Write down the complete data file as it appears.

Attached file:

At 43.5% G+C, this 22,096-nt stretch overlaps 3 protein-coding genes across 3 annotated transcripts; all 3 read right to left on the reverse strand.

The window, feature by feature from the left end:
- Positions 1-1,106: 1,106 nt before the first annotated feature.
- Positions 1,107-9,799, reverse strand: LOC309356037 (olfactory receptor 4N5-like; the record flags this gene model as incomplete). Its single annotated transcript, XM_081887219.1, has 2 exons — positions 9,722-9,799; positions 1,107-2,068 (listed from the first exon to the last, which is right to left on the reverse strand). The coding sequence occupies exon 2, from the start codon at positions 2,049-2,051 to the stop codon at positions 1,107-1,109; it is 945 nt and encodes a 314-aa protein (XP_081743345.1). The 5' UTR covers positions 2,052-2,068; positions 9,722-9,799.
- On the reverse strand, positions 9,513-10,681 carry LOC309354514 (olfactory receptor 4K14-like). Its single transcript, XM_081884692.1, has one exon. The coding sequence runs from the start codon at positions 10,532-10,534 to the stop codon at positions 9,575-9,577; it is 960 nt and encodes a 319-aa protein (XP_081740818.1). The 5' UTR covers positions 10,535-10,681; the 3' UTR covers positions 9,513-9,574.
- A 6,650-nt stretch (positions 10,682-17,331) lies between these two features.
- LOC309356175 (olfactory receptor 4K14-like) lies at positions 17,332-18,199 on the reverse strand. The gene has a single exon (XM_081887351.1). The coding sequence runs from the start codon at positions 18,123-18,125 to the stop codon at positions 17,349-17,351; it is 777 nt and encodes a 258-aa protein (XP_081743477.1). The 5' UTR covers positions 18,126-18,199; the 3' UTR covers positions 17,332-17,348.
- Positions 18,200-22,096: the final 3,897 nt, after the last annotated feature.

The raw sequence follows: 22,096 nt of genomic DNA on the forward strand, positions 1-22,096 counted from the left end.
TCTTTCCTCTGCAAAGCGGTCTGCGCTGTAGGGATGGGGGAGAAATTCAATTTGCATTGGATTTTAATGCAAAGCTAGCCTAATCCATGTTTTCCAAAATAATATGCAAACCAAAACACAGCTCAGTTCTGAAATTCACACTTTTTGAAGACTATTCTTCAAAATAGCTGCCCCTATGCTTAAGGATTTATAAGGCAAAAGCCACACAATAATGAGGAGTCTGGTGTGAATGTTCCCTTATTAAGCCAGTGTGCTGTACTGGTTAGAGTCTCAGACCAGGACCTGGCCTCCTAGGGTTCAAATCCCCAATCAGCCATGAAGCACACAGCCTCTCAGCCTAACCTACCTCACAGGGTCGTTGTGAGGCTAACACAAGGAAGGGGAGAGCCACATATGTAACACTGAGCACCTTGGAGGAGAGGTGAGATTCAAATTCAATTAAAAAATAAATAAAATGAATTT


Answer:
At 43.5% G+C, this 22,096-nt stretch overlaps 3 protein-coding genes across 3 annotated transcripts; all 3 read right to left on the reverse strand.

The window, feature by feature from the left end:
- Positions 1-1,106: 1,106 nt before the first annotated feature.
- Positions 1,107-9,799, reverse strand: LOC309356037 (olfactory receptor 4N5-like; the record flags this gene model as incomplete). Its single annotated transcript, XM_081887219.1, has 2 exons — positions 9,722-9,799; positions 1,107-2,068 (listed from the first exon to the last, which is right to left on the reverse strand). The coding sequence occupies exon 2, from the start codon at positions 2,049-2,051 to the stop codon at positions 1,107-1,109; it is 945 nt and encodes a 314-aa protein (XP_081743345.1). The 5' UTR covers positions 2,052-2,068; positions 9,722-9,799.
- On the reverse strand, positions 9,513-10,681 carry LOC309354514 (olfactory receptor 4K14-like). Its single transcript, XM_081884692.1, has one exon. The coding sequence runs from the start codon at positions 10,532-10,534 to the stop codon at positions 9,575-9,577; it is 960 nt and encodes a 319-aa protein (XP_081740818.1). The 5' UTR covers positions 10,535-10,681; the 3' UTR covers positions 9,513-9,574.
- A 6,650-nt stretch (positions 10,682-17,331) lies between these two features.
- LOC309356175 (olfactory receptor 4K14-like) lies at positions 17,332-18,199 on the reverse strand. The gene has a single exon (XM_081887351.1). The coding sequence runs from the start codon at positions 18,123-18,125 to the stop codon at positions 17,349-17,351; it is 777 nt and encodes a 258-aa protein (XP_081743477.1). The 5' UTR covers positions 18,126-18,199; the 3' UTR covers positions 17,332-17,348.
- Positions 18,200-22,096: the final 3,897 nt, after the last annotated feature.

The raw sequence follows: 22,096 nt of genomic DNA on the forward strand, positions 1-22,096 counted from the left end.
TCTTTCCTCTGCAAAGCGGTCTGCGCTGTAGGGATGGGGGAGAAATTCAATTTGCATTGGATTTTAATGCAAAGCTAGCCTAATCCATGTTTTCCAAAATAATATGCAAACCAAAACACAGCTCAGTTCTGAAATTCACACTTTTTGAAGACTATTCTTCAAAATAGCTGCCCCTATGCTTAAGGATTTATAAGGCAAAAGCCACACAATAATGAGGAGTCTGGTGTGAATGTTCCCTTATTAAGCCAGTGTGCTGTACTGGTTAGAGTCTCAGACCAGGACCTGGCCTCCTAGGGTTCAAATCCCCAATCAGCCATGAAGCACACAGCCTCTCAGCCTAACCTACCTCACAGGGTCGTTGTGAGGCTAACACAAGGAAGGGGAGAGCCACATATGTAACACTGAGCACCTTGGAGGAGAGGTGAGATTCAAATTCAATTAAAAAATAAATAAAATGAATTT